Abstract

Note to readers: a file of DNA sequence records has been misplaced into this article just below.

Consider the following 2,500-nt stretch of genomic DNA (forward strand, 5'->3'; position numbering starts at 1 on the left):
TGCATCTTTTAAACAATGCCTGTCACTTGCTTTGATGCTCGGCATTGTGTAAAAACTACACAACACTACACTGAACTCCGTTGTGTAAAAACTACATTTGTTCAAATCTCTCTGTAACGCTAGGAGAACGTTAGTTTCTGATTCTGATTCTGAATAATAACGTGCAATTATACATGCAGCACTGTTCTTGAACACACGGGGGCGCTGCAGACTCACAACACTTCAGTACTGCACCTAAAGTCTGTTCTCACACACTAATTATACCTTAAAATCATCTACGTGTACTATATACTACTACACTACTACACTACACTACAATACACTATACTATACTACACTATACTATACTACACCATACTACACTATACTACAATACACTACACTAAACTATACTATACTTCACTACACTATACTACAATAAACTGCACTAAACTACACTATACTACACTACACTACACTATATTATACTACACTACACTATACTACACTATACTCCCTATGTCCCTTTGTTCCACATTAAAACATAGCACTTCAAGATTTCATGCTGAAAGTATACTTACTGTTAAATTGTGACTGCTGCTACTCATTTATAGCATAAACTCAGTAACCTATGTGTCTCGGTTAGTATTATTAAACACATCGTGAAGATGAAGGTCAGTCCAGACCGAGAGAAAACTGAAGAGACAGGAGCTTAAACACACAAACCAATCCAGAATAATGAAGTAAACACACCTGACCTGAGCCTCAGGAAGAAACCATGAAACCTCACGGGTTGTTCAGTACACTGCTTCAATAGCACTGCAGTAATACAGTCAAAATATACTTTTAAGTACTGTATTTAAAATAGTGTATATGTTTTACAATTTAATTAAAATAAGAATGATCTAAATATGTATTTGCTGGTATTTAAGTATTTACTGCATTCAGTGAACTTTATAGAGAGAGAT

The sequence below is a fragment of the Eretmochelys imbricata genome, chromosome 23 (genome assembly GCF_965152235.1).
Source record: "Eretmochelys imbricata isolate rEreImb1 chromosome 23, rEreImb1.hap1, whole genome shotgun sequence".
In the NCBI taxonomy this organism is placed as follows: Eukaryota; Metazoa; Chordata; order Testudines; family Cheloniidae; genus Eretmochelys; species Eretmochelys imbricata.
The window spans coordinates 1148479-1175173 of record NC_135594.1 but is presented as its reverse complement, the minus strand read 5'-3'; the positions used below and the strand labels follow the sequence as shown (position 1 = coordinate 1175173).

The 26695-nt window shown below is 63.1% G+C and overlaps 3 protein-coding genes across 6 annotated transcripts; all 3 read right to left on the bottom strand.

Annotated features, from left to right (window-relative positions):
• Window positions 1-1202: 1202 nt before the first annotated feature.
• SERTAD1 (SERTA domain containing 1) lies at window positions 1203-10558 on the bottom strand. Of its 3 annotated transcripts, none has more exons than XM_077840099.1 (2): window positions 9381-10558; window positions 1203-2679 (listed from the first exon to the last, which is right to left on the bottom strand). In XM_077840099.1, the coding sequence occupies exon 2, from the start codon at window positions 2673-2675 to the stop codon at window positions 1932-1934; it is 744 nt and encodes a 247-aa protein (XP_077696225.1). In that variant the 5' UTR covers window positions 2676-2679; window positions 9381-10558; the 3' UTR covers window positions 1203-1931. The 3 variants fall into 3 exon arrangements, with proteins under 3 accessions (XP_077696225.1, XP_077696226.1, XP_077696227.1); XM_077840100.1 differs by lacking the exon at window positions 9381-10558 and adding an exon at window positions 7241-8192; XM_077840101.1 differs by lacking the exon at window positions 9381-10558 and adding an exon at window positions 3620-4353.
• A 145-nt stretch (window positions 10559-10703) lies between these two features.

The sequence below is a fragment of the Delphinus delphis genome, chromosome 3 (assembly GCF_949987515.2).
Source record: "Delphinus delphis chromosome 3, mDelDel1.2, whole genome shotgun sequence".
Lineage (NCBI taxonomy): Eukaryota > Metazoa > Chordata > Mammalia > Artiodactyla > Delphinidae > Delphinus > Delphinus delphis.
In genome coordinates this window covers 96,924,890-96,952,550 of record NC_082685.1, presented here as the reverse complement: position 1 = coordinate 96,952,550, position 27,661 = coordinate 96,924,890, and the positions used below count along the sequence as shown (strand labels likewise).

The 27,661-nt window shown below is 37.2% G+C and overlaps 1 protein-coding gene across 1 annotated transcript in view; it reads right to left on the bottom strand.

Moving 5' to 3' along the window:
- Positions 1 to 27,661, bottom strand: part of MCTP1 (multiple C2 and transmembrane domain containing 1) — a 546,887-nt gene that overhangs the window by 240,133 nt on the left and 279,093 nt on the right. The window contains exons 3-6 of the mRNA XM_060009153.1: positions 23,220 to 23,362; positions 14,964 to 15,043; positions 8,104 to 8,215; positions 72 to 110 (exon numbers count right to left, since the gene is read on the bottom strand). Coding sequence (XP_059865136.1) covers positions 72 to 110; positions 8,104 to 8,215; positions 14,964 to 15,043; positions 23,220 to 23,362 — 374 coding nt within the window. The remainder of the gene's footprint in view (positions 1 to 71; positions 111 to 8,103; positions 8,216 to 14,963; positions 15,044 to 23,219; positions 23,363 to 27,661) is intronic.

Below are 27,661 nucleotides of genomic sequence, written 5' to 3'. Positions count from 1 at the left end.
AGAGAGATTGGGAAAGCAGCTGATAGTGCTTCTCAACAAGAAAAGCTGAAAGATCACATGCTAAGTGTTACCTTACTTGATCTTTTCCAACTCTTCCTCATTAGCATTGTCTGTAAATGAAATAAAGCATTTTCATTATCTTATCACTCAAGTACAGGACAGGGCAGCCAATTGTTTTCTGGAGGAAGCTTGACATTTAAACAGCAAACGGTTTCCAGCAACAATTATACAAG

The Tertiary-Quaternary porphyry copper-gold deposits of the southwest Pacific rim (particularly in Luzon, mainland Papua New Guinea, Bougainville, Guadalcanal, and Fiji) mostly formed after a reversal of arc polarity. Where this reversal has not occurred (e.g., New Zealand and Japan), porphyry copper-gold deposits are absent or scarce; hence, older porphyry copper-gold deposits may be useful clues to tectonic history. Enrichment of magmas in gold may have resulted from two-stage melting. The tectonic setting of porphyry copper-gold deposits differs from that inferred for volcanic-hosted massive sulfide deposits.

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